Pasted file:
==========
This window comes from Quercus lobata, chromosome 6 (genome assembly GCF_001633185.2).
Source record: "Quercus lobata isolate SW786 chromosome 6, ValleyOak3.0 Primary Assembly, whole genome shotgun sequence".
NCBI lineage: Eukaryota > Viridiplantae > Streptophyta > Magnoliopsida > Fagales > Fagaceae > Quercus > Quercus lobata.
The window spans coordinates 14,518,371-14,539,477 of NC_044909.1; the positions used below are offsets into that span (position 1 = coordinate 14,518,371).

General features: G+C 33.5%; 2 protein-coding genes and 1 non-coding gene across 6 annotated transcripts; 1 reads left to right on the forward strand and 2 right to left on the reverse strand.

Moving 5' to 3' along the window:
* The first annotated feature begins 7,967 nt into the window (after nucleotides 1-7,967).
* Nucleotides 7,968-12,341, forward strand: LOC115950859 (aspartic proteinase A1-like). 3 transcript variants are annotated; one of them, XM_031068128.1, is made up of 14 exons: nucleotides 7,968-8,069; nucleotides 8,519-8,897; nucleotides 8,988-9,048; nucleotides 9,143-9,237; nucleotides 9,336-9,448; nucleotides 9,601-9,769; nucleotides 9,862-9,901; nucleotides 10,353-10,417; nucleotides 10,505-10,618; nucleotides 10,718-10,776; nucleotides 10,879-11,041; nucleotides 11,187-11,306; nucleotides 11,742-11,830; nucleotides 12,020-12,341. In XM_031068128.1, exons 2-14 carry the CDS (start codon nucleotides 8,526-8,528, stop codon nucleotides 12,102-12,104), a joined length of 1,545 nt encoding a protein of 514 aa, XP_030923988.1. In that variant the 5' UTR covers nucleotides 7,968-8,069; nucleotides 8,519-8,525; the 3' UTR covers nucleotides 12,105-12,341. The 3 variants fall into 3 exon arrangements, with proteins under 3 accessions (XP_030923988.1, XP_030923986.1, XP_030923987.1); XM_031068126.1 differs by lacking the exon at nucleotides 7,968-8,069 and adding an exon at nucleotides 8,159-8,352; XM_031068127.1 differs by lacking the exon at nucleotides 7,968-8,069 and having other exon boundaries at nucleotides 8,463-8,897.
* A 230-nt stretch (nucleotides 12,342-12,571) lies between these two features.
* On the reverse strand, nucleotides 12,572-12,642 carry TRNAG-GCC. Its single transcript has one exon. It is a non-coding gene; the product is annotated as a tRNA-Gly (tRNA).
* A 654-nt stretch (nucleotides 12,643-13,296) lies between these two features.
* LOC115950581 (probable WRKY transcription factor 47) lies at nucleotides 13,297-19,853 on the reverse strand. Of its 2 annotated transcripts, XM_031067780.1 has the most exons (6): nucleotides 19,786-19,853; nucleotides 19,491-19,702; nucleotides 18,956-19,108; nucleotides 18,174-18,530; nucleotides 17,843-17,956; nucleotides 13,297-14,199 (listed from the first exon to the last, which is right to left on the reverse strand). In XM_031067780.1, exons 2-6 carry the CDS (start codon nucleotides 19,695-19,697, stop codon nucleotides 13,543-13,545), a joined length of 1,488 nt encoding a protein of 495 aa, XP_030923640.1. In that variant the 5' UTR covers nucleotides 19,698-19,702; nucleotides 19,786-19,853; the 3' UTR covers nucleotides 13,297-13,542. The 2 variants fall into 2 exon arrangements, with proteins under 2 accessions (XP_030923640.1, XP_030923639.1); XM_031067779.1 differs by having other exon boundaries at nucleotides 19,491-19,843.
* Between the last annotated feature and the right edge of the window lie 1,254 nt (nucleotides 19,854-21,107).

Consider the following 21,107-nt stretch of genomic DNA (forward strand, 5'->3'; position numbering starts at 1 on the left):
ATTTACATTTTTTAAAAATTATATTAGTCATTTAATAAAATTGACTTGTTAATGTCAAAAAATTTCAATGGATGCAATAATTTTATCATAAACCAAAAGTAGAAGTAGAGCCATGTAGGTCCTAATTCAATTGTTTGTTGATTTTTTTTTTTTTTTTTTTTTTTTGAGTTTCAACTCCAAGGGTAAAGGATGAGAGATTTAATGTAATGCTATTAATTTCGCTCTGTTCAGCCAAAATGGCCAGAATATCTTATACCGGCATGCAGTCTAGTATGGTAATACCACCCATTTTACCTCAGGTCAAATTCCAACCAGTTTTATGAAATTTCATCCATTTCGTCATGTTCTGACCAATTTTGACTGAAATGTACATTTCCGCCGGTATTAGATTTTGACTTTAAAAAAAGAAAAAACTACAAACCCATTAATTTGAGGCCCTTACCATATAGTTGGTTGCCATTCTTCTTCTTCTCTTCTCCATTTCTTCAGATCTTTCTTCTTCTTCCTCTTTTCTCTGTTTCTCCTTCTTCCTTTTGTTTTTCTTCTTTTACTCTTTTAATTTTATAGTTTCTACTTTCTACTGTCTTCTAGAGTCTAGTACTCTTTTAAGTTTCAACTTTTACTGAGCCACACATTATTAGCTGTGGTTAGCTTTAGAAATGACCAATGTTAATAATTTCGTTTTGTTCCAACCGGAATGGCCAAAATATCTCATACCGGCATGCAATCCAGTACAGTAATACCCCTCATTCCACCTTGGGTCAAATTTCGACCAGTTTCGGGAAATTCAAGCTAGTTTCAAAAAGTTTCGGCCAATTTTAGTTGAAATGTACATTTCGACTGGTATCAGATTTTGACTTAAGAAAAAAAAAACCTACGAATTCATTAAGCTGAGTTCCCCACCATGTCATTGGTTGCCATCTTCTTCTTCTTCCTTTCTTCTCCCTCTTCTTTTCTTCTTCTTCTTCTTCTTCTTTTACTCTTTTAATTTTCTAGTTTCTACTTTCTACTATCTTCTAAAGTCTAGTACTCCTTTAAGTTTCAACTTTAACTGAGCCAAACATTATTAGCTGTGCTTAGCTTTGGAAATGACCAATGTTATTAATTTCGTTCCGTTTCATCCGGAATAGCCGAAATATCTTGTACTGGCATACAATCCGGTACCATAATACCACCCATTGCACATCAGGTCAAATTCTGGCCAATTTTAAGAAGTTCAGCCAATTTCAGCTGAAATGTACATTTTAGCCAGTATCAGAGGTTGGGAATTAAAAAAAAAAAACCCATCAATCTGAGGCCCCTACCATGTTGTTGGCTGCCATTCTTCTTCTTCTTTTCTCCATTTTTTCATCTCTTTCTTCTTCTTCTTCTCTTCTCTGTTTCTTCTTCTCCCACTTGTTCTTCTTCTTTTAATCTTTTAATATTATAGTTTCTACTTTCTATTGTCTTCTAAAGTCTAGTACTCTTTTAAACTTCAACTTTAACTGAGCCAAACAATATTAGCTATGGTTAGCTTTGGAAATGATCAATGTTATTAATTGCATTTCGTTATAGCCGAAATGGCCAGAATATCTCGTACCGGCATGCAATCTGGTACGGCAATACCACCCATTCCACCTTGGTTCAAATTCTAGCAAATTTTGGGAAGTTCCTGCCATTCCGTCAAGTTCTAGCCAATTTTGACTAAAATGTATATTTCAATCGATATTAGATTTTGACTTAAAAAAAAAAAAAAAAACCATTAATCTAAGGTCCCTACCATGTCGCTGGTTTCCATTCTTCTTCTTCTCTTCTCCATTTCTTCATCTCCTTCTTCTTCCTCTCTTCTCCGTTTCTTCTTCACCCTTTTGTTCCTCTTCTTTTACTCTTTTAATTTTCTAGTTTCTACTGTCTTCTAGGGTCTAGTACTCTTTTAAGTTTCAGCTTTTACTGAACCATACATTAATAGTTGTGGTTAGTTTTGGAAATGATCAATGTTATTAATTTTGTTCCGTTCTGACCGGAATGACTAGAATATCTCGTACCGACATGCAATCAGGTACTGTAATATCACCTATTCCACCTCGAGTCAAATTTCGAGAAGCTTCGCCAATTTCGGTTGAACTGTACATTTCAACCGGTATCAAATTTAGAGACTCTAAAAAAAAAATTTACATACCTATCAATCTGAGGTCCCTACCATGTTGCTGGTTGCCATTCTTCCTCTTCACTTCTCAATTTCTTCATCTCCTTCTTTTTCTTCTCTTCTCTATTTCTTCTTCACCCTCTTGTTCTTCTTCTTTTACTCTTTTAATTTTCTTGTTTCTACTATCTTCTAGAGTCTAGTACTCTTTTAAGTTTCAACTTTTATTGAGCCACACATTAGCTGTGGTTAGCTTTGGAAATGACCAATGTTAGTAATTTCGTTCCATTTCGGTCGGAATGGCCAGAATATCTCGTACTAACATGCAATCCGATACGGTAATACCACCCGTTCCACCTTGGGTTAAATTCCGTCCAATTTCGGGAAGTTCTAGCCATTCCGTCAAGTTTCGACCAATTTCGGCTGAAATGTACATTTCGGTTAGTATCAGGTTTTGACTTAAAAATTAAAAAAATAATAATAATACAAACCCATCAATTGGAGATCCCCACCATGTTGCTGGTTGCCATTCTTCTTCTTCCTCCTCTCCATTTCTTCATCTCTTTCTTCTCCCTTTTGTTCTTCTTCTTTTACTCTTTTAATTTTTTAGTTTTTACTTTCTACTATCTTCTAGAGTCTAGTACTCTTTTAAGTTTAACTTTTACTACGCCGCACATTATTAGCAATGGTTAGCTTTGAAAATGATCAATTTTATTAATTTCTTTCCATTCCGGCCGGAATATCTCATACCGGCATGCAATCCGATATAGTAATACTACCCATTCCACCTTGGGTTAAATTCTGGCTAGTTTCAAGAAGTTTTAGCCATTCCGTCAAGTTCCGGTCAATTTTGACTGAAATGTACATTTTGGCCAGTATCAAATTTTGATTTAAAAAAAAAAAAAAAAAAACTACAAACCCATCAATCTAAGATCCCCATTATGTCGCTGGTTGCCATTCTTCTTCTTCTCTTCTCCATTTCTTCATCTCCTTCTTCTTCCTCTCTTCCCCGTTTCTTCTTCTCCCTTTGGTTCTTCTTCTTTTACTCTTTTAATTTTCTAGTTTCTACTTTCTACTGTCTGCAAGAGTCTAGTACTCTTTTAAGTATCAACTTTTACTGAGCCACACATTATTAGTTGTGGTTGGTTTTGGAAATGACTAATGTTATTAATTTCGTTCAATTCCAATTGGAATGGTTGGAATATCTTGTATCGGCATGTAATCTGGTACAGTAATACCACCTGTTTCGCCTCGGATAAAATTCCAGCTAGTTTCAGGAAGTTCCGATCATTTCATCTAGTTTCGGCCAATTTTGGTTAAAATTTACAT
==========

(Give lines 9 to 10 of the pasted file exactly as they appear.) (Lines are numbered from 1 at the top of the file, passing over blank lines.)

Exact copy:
* A 230-nt stretch (nucleotides 12,342-12,571) lies between these two features.
* On the reverse strand, nucleotides 12,572-12,642 carry TRNAG-GCC. Its single transcript has one exon. It is a non-coding gene; the product is annotated as a tRNA-Gly (tRNA).